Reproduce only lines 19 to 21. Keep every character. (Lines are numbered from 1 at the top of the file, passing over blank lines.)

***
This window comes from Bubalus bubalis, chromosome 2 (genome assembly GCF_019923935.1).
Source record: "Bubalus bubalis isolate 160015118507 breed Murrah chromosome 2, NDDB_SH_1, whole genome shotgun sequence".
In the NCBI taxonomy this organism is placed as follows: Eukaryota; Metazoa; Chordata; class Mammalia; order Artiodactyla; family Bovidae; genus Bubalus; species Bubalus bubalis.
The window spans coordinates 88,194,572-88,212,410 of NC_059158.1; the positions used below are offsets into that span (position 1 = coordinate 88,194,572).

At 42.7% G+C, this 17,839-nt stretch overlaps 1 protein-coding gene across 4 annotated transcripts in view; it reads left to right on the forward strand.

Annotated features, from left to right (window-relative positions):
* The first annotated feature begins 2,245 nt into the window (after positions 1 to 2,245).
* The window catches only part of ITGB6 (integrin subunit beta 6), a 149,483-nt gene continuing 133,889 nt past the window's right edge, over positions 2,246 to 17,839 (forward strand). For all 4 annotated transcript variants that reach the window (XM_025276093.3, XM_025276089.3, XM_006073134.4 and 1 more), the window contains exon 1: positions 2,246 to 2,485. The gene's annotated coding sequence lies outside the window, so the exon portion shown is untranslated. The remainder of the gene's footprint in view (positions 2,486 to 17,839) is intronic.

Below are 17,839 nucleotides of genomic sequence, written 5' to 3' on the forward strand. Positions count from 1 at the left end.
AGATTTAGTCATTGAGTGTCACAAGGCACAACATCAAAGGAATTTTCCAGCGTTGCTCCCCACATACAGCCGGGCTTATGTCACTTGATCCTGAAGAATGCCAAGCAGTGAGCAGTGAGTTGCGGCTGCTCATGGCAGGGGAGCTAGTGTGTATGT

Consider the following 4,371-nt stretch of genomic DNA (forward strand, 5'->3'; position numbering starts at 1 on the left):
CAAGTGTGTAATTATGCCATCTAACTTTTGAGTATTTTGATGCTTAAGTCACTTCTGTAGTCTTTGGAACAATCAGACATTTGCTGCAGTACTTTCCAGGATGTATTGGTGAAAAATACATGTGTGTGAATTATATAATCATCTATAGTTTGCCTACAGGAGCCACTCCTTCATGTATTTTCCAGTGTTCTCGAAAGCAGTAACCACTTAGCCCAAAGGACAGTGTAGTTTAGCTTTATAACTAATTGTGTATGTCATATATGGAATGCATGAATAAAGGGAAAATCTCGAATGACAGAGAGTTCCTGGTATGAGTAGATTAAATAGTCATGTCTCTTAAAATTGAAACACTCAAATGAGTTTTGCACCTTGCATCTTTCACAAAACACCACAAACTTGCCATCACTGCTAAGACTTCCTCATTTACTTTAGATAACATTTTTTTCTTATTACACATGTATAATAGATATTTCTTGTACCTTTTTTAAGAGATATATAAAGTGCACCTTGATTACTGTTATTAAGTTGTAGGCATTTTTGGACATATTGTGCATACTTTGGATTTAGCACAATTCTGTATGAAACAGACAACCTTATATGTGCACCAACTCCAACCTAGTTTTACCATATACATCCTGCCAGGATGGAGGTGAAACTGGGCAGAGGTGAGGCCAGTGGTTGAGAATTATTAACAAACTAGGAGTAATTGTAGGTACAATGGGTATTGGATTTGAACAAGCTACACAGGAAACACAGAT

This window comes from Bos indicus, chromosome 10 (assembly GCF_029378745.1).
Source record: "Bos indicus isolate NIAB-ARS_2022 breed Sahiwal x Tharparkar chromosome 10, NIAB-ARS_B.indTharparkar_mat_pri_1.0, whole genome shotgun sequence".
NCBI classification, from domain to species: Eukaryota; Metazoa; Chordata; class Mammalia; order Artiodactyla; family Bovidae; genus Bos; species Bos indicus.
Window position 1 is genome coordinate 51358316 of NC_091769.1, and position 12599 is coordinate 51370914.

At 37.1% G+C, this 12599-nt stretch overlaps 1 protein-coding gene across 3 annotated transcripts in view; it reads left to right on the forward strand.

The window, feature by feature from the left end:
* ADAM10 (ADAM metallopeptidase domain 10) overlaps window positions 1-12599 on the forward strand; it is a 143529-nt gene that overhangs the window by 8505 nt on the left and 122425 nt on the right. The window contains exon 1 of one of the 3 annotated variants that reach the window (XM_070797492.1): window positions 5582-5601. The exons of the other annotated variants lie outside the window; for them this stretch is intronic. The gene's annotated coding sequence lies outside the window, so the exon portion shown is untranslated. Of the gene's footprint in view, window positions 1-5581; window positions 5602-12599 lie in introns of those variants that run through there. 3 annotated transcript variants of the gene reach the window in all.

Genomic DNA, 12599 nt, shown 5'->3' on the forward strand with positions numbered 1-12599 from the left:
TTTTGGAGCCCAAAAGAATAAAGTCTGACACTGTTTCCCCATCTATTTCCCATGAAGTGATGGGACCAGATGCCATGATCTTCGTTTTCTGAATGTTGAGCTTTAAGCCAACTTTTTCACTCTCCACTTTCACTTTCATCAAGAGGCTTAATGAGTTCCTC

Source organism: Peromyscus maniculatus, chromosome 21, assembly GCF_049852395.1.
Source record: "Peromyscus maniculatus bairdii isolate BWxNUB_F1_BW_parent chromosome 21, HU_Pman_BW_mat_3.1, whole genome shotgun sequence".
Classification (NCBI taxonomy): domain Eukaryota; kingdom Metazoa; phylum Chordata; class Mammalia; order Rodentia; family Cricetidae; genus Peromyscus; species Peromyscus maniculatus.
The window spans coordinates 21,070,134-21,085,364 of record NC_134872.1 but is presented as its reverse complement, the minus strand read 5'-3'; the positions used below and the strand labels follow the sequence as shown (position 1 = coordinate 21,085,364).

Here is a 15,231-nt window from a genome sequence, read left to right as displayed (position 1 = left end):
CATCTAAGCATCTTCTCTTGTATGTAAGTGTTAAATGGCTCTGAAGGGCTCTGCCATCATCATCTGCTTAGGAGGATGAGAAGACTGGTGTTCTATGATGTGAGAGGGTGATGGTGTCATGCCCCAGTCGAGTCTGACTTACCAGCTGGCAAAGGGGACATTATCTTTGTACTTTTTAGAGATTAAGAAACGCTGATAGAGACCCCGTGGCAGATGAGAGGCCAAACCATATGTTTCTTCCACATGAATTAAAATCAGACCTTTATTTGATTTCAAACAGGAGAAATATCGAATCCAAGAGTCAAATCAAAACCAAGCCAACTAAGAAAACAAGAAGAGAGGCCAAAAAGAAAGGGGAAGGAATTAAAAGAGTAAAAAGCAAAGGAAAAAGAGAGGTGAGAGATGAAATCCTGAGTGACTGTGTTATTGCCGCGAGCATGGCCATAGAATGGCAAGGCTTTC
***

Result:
* ADAM10 (ADAM metallopeptidase domain 10) overlaps window positions 1-12599 on the forward strand; it is a 143529-nt gene that overhangs the window by 8505 nt on the left and 122425 nt on the right. The window contains exon 1 of one of the 3 annotated variants that reach the window (XM_070797492.1): window positions 5582-5601. The exons of the other annotated variants lie outside the window; for them this stretch is intronic. The gene's annotated coding sequence lies outside the window, so the exon portion shown is untranslated. Of the gene's footprint in view, window positions 1-5581; window positions 5602-12599 lie in introns of those variants that run through there. 3 annotated transcript variants of the gene reach the window in all.

Genomic DNA, 12599 nt, shown 5'->3' on the forward strand with positions numbered 1-12599 from the left:
TTTTGGAGCCCAAAAGAATAAAGTCTGACACTGTTTCCCCATCTATTTCCCATGAAGTGATGGGACCAGATGCCATGATCTTCGTTTTCTGAATGTTGAGCTTTAAGCCAACTTTTTCACTCTCCACTTTCACTTTCATCAAGAGGCTTAATGAGTTCCTC